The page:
I had to realize that sports organizations had very little or no political influence, while on the athlete side we had very little to say Our voices were not heard by politicians or by our sports leaders It was a very humiliating experience

In the end, the West German National Olympic Committee (NOC) was one of many to boycott the Games.It is no consolation that we were ultimately right to say that this boycott not only punished the bad guys, it had no political effect at all; the Soviet army spent nine more years in Afghanistan

In fact, the boycott of 1980 only triggered the revenge boycott of the following Olympic Games Los Angeles 1984

These two experiences still shape my thinking today They made it clear to me that the central mission of the Olympic Games is to bring together the world’s best athletes from 206 NOCs in peaceful sporting competition

The Olympic Games are not a matter of politics The International Olympic Committee (IOC), as a civil non-governmental organization, is at all times strictly politically neutral Neither the attribution of the Games, nor the participation, is a political judgment concerning the host country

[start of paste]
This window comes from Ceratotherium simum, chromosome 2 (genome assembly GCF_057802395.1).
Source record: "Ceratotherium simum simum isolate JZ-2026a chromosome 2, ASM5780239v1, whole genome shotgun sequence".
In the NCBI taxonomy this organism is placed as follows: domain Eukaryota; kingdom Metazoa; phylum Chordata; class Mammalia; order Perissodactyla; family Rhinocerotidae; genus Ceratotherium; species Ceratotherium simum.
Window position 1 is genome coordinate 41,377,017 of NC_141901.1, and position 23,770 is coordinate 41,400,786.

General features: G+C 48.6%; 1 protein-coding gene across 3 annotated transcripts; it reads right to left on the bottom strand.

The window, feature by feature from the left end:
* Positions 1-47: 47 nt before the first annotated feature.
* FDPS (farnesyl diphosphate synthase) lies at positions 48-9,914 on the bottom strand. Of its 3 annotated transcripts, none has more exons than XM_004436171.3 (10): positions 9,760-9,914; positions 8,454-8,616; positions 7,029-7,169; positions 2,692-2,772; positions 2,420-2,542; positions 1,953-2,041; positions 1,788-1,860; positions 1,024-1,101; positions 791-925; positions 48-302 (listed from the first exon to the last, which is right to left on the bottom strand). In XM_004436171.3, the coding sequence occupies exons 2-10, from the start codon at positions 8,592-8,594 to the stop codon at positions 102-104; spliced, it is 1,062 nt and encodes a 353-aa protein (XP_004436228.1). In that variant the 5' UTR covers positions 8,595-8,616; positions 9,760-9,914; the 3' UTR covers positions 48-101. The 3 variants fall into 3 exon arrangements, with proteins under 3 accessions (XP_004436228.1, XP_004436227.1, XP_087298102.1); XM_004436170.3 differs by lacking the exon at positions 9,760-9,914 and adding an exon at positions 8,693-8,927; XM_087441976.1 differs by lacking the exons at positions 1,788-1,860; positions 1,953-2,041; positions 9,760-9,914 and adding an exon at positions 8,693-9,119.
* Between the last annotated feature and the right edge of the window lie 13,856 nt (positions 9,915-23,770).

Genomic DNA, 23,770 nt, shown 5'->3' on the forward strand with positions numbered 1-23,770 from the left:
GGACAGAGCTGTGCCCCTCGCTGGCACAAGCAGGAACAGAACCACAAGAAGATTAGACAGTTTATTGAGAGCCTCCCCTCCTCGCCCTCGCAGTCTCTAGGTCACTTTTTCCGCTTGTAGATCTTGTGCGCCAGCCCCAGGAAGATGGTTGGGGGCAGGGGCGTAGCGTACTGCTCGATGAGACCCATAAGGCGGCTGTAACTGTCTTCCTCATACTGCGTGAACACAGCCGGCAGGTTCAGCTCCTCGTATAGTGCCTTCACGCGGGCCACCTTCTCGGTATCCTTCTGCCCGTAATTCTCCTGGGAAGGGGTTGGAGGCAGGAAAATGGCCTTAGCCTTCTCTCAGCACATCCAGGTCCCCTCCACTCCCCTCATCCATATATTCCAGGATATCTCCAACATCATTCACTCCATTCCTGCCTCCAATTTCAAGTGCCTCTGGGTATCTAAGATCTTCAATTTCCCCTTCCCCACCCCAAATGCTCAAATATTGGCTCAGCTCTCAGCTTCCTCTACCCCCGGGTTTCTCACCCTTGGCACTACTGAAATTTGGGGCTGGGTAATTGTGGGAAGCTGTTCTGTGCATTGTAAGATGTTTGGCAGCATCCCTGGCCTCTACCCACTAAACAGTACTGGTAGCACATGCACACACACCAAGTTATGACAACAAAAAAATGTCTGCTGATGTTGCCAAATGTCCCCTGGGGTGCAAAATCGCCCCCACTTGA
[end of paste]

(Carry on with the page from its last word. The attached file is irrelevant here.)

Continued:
The Olympic Games are governed by the IOC and not by the governments The IOC invites the NOCs to participate, the invitations do not come from the government of the host country

It is the NOC which then invites its political authorities to accompany its athletes to the Games The Head of State of the host country is only authorized to pronounce one sentence, written by the IOC, to officially open the Games No other politician is allowed to play any role, not even during medal ceremonies

The Olympic Games are not about making a profit The IOC reinvests 90% of all its income in athletes around the world, especially in developing countries Money goes to the organizers of the Olympic Games who give athletes the stage to shine